Problematizing Gifted Education, Part II:  Why Do We Exist as a Field?



Misconceptions about the reason the field of gifted education exists are common. The field's goal should not be conceived of as the creation and preservation of gifted programs.

In my previous post, I argued for the importance of problematizing the field of gifted education.  By this, I meant that, as a field, we would benefit from analyzing our core beliefs and practices, bringing to the surface the assumptions that undergird them, casting a critical eye on them and asking whether they really make sense.  If they do, then all is well and good.  If they do not, as I believe is the case, then we will have taken a step toward reforming the field by exposing faulty ways of thinking and doing.

I have been arguing for this for a few years, and I continue to be amazed and, frankly, disheartened by the resistance this engenders among certain people in the field of gifted education who feel threatened by the idea that we might expose our cherished beliefs and practices to critical scrutiny.  Such individuals remind me of religious fundamentalists who oppose teaching critical thinking in the schools because it might encourage children to think about their beliefs and whether they make sense and are morally tenable.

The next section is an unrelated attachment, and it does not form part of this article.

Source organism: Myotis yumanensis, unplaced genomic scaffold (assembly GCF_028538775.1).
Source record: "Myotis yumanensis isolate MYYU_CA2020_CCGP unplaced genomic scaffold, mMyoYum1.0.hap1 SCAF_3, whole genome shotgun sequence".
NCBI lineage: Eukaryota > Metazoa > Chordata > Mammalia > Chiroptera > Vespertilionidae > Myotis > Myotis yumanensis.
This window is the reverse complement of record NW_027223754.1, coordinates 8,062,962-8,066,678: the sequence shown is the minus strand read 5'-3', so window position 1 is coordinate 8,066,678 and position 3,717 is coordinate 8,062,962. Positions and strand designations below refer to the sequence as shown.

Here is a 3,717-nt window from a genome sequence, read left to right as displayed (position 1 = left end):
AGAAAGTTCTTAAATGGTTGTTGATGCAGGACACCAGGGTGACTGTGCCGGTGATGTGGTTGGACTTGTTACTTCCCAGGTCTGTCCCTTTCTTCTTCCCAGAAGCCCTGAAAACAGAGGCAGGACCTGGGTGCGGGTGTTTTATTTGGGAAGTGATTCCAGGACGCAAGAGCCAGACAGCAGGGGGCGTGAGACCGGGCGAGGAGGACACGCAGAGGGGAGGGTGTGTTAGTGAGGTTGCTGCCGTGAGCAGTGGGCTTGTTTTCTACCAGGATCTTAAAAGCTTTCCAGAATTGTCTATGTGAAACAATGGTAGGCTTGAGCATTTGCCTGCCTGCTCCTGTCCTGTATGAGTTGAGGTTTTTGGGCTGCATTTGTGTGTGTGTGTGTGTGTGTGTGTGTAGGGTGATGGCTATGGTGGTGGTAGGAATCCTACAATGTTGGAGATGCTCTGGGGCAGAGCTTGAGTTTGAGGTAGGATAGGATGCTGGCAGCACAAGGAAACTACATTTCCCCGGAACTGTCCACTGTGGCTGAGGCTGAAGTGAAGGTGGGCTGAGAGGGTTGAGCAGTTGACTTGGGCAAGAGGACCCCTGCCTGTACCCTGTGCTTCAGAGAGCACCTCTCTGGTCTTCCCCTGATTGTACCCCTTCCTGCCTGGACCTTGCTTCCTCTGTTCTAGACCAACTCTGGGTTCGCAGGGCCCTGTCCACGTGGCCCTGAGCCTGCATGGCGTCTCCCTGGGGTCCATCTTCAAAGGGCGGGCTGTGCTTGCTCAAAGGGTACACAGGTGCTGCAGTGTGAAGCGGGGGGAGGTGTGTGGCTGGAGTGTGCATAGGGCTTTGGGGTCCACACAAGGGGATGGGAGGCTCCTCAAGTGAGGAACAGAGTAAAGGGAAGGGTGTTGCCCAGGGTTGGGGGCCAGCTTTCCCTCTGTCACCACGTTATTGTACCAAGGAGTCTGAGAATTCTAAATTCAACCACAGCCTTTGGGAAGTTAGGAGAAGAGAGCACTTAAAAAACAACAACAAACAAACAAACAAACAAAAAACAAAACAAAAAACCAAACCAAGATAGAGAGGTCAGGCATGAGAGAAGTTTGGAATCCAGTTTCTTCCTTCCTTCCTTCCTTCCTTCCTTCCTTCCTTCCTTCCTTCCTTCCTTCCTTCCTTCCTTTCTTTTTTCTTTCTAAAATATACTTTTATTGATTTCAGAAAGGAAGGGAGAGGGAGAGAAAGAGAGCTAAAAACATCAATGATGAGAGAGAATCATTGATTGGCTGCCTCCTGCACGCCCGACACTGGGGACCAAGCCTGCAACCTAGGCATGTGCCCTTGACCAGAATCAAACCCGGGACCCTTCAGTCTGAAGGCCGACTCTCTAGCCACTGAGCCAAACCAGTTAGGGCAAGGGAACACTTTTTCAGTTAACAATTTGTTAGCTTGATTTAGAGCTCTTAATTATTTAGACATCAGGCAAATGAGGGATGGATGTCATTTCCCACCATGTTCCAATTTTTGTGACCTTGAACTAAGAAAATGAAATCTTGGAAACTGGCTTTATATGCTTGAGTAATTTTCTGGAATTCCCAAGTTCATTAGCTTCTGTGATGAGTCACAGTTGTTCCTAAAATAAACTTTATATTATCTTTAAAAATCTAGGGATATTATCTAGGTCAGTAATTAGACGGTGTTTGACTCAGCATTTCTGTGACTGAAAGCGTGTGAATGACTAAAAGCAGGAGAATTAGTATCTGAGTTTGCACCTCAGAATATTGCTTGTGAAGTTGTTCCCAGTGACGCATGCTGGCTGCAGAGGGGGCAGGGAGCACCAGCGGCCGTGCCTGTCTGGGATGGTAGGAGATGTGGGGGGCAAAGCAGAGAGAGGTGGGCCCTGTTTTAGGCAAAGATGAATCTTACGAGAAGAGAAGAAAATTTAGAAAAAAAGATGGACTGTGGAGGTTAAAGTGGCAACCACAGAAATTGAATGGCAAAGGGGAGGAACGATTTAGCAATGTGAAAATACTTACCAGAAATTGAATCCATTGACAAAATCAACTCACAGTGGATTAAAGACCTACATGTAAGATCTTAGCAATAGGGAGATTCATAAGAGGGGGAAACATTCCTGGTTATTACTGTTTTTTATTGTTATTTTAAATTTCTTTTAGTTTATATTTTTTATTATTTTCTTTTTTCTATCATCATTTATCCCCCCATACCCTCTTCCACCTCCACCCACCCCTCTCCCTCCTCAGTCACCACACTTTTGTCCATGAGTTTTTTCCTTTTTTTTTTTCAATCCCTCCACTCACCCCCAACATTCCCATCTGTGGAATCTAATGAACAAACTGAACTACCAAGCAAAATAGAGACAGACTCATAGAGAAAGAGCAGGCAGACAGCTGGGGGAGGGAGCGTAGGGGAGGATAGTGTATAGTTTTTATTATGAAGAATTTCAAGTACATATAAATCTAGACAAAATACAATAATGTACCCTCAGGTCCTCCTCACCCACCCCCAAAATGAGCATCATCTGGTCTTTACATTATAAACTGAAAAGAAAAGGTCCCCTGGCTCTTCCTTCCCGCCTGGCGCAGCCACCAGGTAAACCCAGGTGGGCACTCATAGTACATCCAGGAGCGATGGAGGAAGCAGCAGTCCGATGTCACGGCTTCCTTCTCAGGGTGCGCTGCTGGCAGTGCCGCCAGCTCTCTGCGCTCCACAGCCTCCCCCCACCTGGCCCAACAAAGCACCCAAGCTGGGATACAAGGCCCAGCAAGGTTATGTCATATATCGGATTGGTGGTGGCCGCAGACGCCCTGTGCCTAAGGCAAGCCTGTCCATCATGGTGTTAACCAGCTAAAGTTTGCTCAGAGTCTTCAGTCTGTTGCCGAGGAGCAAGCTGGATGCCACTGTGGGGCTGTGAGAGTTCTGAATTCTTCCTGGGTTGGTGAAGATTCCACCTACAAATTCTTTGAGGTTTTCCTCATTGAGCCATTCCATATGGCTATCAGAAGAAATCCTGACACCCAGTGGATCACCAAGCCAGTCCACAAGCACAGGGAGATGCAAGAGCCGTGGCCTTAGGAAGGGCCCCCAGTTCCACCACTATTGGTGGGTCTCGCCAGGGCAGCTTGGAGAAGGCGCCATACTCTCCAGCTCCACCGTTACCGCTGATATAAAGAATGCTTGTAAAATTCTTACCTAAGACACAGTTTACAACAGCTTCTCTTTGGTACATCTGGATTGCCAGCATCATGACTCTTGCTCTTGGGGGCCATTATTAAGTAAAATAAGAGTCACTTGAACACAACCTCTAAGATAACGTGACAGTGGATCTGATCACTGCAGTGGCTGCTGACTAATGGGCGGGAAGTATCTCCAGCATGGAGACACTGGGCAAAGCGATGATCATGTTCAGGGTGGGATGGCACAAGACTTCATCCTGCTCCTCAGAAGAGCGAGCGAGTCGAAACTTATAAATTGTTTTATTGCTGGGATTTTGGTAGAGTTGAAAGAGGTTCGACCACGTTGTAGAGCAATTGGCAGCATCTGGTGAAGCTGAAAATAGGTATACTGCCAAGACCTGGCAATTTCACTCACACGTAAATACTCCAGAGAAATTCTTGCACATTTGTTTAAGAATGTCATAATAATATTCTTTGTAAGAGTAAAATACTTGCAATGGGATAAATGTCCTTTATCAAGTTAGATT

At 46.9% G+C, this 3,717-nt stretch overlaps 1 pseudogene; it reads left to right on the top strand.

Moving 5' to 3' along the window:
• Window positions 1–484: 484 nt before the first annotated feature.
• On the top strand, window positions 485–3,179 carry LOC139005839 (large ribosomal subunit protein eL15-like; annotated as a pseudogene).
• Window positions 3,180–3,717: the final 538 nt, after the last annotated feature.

Are we really so feeble as a field of practice that we cannot withstand having some of the critical thinking we advocate for gifted students directed at ourselves?  Are our beliefs and practices so fragile that they have to be shielded from any type of analysis?  What conceivable good could come from our devolving into a herd of passive, ovine true believers who stick their fingers into their ears whenever someone suggests that we might want to actually think about things instead of repeating the catechism?